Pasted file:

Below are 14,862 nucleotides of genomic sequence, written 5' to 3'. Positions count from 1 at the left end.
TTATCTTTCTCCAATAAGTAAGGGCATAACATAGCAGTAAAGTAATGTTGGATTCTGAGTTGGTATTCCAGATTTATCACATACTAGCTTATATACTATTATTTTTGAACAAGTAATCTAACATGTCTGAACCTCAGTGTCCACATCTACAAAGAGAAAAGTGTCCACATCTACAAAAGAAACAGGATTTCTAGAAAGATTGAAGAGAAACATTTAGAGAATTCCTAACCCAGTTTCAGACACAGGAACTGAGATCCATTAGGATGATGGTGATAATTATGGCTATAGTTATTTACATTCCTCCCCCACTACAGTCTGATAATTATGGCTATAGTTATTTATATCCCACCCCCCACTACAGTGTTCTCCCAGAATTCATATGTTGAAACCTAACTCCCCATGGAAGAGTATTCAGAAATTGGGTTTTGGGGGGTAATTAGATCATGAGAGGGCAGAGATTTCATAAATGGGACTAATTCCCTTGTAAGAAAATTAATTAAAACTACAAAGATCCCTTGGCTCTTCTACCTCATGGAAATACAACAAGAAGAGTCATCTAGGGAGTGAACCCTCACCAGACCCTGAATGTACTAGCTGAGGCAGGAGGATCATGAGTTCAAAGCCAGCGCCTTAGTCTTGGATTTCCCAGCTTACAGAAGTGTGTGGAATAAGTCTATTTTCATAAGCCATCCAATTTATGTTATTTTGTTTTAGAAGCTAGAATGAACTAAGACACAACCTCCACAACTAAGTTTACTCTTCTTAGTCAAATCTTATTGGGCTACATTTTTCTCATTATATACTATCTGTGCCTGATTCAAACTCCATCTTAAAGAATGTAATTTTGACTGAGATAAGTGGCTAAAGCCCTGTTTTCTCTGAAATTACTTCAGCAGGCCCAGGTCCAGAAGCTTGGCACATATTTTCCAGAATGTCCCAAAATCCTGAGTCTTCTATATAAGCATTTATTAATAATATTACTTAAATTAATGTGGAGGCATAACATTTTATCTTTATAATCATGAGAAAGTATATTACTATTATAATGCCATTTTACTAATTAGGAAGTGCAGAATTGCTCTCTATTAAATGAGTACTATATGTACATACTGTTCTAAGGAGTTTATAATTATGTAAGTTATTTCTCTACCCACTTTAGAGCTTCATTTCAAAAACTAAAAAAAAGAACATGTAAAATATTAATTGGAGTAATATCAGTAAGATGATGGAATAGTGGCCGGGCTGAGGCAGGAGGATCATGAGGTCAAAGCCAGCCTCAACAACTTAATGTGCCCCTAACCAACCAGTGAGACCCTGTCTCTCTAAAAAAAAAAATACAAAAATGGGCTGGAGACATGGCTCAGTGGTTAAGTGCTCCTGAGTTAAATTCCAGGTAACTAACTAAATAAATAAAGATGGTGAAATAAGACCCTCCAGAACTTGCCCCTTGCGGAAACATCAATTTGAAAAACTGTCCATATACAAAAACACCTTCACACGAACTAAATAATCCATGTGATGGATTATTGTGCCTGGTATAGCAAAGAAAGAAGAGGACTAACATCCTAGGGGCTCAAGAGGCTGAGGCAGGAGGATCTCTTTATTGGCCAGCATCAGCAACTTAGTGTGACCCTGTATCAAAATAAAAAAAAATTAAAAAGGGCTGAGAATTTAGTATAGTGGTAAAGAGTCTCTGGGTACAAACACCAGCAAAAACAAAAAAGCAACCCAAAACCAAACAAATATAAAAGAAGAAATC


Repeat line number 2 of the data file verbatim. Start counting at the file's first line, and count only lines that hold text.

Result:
TTATCTTTCTCCAATAAGTAAGGGCATAACATAGCAGTAAAGTAATGTTGGATTCTGAGTTGGTATTCCAGATTTATCACATACTAGCTTATATACTATTATTTTTGAACAAGTAATCTAACATGTCTGAACCTCAGTGTCCACATCTACAAAGAGAAAAGTGTCCACATCTACAAAAGAAACAGGATTTCTAGAAAGATTGAAGAGAAACATTTAGAGAATTCCTAACCCAGTTTCAGACACAGGAACTGAGATCCATTAGGATGATGGTGATAATTATGGCTATAGTTATTTACATTCCTCCCCCACTACAGTCTGATAATTATGGCTATAGTTATTTATATCCCACCCCCCACTACAGTGTTCTCCCAGAATTCATATGTTGAAACCTAACTCCCCATGGAAGAGTATTCAGAAATTGGGTTTTGGGGGGTAATTAGATCATGAGAGGGCAGAGATTTCATAAATGGGACTAATTCCCTTGTAAGAAAATTAATTAAAACTACAAAGATCCCTTGGCTCTTCTACCTCATGGAAATACAACAAGAAGAGTCATCTAGGGAGTGAACCCTCACCAGACCCTGAATGTACTAGCTGAGGCAGGAGGATCATGAGTTCAAAGCCAGCGCCTTAGTCTTGGATTTCCCAGCTTACAGAAGTGTGTGGAATAAGTCTATTTTCATAAGCCATCCAATTTATGTTATTTTGTTTTAGAAGCTAGAATGAACTAAGACACAACCTCCACAACTAAGTTTACTCTTCTTAGTCAAATCTTATTGGGCTACATTTTTCTCATTATATACTATCTGTGCCTGATTCAAACTCCATCTTAAAGAATGTAATTTTGACTGAGATAAGTGGCTAAAGCCCTGTTTTCTCTGAAATTACTTCAGCAGGCCCAGGTCCAGAAGCTTGGCACATATTTTCCAGAATGTCCCAAAATCCTGAGTCTTCTATATAAGCATTTATTAATAATATTACTTAAATTAATGTGGAGGCATAACATTTTATCTTTATAATCATGAGAAAGTATATTACTATTATAATGCCATTTTACTAATTAGGAAGTGCAGAATTGCTCTCTATTAAATGAGTACTATATGTACATACTGTTCTAAGGAGTTTATAATTATGTAAGTTATTTCTCTACCCACTTTAGAGCTTCATTTCAAAAACTAAAAAAAAGAACATGTAAAATATTAATTGGAGTAATATCAGTAAGATGATGGAATAGTGGCCGGGCTGAGGCAGGAGGATCATGAGGTCAAAGCCAGCCTCAACAACTTAATGTGCCCCTAACCAACCAGTGAGACCCTGTCTCTCTAAAAAAAAAAATACAAAAATGGGCTGGAGACATGGCTCAGTGGTTAAGTGCTCCTGAGTTAAATTCCAGGTAACTAACTAAATAAATAAAGATGGTGAAATAAGACCCTCCAGAACTTGCCCCTTGCGGAAACATCAATTTGAAAAACTGTCCATATACAAAAACACCTTCACACGAACTAAATAATCCATGTGATGGATTATTGTGCCTGGTATAGCAAAGAAAGAAGAGGACTAACATCCTAGGGGCTCAAGAGGCTGAGGCAGGAGGATCTCTTTATTGGCCAGCATCAGCAACTTAGTGTGACCCTGTATCAAAATAAAAAAAAATTAAAAAGGGCTGAGAATTTAGTATAGTGGTAAAGAGTCTCTGGGTACAAACACCAGCAAAAACAAAAAAGCAACCCAAAACCAAACAAATATAAAAGAAGAAATC